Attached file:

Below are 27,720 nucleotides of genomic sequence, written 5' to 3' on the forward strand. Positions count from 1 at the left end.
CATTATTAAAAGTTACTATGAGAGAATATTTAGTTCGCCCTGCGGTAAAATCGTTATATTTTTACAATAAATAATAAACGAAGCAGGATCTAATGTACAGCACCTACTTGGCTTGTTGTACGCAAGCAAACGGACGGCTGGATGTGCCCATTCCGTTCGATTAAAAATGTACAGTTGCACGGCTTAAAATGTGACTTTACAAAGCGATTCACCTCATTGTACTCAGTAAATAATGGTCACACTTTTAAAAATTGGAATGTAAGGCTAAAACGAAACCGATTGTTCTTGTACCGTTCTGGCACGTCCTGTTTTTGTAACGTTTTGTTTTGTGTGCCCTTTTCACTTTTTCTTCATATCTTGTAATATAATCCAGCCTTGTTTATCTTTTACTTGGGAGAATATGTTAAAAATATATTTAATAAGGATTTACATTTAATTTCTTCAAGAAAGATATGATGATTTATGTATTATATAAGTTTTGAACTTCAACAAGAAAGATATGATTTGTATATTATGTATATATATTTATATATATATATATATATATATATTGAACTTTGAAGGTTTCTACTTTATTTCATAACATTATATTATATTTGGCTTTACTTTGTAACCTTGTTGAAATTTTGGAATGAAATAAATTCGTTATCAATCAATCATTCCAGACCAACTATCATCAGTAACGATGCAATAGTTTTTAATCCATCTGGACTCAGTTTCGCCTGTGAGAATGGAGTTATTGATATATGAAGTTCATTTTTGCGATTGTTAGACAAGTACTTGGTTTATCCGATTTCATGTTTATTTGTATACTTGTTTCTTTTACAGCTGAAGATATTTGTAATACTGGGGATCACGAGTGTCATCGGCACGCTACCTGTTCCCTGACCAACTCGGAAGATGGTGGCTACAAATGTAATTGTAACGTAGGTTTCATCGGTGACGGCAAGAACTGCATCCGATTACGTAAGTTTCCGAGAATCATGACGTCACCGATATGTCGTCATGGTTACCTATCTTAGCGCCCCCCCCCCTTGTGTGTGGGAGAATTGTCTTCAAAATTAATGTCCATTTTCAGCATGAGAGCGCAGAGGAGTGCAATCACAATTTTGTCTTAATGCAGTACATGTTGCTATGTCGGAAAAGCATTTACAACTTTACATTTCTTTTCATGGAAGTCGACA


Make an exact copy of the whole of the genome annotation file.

Below are 27,720 nucleotides of genomic sequence, written 5' to 3' on the forward strand. Positions count from 1 at the left end.
CATTATTAAAAGTTACTATGAGAGAATATTTAGTTCGCCCTGCGGTAAAATCGTTATATTTTTACAATAAATAATAAACGAAGCAGGATCTAATGTACAGCACCTACTTGGCTTGTTGTACGCAAGCAAACGGACGGCTGGATGTGCCCATTCCGTTCGATTAAAAATGTACAGTTGCACGGCTTAAAATGTGACTTTACAAAGCGATTCACCTCATTGTACTCAGTAAATAATGGTCACACTTTTAAAAATTGGAATGTAAGGCTAAAACGAAACCGATTGTTCTTGTACCGTTCTGGCACGTCCTGTTTTTGTAACGTTTTGTTTTGTGTGCCCTTTTCACTTTTTCTTCATATCTTGTAATATAATCCAGCCTTGTTTATCTTTTACTTGGGAGAATATGTTAAAAATATATTTAATAAGGATTTACATTTAATTTCTTCAAGAAAGATATGATGATTTATGTATTATATAAGTTTTGAACTTCAACAAGAAAGATATGATTTGTATATTATGTATATATATTTATATATATATATATATATATATATTGAACTTTGAAGGTTTCTACTTTATTTCATAACATTATATTATATTTGGCTTTACTTTGTAACCTTGTTGAAATTTTGGAATGAAATAAATTCGTTATCAATCAATCATTCCAGACCAACTATCATCAGTAACGATGCAATAGTTTTTAATCCATCTGGACTCAGTTTCGCCTGTGAGAATGGAGTTATTGATATATGAAGTTCATTTTTGCGATTGTTAGACAAGTACTTGGTTTATCCGATTTCATGTTTATTTGTATACTTGTTTCTTTTACAGCTGAAGATATTTGTAATACTGGGGATCACGAGTGTCATCGGCACGCTACCTGTTCCCTGACCAACTCGGAAGATGGTGGCTACAAATGTAATTGTAACGTAGGTTTCATCGGTGACGGCAAGAACTGCATCCGATTACGTAAGTTTCCGAGAATCATGACGTCACCGATATGTCGTCATGGTTACCTATCTTAGCGCCCCCCCCCCTTGTGTGTGGGAGAATTGTCTTCAAAATTAATGTCCATTTTCAGCATGAGAGCGCAGAGGAGTGCAATCACAATTTTGTCTTAATGCAGTACATGTTGCTATGTCGGAAAAGCATTTACAACTTTACATTTCTTTTCATGGAAGTCGACA